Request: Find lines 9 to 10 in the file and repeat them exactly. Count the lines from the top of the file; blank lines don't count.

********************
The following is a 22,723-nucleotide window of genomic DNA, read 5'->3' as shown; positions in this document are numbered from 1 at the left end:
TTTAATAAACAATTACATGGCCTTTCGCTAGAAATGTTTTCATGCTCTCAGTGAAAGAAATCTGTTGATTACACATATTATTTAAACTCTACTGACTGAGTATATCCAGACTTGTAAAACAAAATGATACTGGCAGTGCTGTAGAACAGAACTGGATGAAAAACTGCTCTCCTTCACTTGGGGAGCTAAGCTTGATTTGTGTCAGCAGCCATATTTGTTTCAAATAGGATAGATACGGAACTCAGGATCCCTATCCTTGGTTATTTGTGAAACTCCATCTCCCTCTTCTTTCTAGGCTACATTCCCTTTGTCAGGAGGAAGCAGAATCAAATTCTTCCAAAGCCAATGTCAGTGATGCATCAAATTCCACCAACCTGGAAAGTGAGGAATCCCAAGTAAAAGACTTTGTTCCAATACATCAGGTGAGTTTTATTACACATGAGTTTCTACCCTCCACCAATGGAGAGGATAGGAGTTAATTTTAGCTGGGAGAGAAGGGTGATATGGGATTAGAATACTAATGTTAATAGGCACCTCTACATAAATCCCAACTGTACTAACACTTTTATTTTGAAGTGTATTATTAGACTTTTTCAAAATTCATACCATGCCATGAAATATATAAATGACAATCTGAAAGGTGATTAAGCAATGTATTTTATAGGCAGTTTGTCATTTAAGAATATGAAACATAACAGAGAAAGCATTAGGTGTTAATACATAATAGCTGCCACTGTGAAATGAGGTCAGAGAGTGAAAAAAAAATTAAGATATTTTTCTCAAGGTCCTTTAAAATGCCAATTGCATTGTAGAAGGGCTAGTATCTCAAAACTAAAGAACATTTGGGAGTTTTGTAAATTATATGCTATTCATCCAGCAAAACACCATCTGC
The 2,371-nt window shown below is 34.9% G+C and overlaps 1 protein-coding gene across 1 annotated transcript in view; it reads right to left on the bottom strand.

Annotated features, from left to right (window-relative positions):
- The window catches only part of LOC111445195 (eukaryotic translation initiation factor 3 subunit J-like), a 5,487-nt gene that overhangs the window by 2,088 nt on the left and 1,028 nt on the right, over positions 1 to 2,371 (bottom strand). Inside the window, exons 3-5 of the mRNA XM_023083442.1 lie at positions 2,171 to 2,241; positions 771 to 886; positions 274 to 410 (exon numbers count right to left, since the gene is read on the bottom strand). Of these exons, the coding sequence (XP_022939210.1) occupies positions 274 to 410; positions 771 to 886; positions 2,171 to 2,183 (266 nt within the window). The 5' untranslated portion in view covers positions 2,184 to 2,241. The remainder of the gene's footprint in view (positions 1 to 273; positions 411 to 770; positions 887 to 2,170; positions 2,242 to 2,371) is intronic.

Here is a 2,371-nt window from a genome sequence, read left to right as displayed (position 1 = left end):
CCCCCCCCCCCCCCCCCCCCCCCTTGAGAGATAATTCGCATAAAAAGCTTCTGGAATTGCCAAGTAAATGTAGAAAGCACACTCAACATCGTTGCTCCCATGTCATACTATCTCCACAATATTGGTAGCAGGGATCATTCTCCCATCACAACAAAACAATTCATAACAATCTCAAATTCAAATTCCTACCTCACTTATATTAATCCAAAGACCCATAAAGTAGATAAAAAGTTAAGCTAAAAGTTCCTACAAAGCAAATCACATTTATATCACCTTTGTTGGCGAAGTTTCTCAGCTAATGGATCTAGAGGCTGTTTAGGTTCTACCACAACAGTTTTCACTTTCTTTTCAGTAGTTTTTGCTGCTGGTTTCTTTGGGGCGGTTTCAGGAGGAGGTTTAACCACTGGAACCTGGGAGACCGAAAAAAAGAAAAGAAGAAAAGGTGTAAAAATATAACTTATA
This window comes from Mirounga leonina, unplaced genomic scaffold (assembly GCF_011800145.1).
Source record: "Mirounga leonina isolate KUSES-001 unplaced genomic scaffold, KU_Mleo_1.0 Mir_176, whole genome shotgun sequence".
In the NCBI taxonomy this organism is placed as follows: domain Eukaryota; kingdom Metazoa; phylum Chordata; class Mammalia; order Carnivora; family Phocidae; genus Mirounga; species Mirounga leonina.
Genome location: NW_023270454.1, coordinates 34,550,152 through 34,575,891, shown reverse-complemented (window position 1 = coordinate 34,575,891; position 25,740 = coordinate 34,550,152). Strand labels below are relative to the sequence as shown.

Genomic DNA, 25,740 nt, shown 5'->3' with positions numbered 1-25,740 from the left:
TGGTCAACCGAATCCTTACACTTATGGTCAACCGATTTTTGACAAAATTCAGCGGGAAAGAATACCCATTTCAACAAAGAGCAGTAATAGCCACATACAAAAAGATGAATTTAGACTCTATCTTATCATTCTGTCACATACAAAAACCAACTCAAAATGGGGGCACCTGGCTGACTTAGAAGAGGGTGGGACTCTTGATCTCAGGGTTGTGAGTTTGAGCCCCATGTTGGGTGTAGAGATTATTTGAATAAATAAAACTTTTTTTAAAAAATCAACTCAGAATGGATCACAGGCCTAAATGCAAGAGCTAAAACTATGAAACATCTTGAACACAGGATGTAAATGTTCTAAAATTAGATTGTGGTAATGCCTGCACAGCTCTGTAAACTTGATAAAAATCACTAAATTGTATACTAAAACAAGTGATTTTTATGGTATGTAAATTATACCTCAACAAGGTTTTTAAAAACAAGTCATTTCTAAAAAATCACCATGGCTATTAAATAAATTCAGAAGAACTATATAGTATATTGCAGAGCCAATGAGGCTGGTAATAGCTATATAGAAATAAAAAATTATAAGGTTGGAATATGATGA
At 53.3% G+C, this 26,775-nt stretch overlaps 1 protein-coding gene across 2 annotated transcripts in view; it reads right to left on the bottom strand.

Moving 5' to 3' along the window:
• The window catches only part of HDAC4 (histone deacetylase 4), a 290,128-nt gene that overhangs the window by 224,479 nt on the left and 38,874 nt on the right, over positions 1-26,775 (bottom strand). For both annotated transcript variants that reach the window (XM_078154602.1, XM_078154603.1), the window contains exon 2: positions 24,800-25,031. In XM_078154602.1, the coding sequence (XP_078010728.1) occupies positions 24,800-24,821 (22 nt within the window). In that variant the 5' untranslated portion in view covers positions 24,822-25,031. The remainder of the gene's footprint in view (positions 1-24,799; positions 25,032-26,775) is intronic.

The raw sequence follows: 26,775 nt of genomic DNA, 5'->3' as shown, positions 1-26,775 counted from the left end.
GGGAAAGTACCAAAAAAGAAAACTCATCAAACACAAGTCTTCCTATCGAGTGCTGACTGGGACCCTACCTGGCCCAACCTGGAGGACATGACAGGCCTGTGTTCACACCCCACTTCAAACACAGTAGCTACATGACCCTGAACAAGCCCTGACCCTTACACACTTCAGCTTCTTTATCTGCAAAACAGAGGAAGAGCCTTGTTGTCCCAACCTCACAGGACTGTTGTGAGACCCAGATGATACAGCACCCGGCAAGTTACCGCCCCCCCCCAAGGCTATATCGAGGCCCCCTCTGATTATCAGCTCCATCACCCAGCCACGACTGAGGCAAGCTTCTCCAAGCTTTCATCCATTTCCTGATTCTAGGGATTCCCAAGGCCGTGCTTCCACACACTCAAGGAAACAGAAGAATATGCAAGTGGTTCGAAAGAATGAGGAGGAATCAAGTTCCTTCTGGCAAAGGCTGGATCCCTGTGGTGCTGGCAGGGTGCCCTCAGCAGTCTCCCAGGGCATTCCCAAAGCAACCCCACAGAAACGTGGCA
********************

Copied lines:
Source record: "Mirounga leonina isolate KUSES-001 unplaced genomic scaffold, KU_Mleo_1.0 Mir_176, whole genome shotgun sequence".
In the NCBI taxonomy this organism is placed as follows: domain Eukaryota; kingdom Metazoa; phylum Chordata; class Mammalia; order Carnivora; family Phocidae; genus Mirounga; species Mirounga leonina.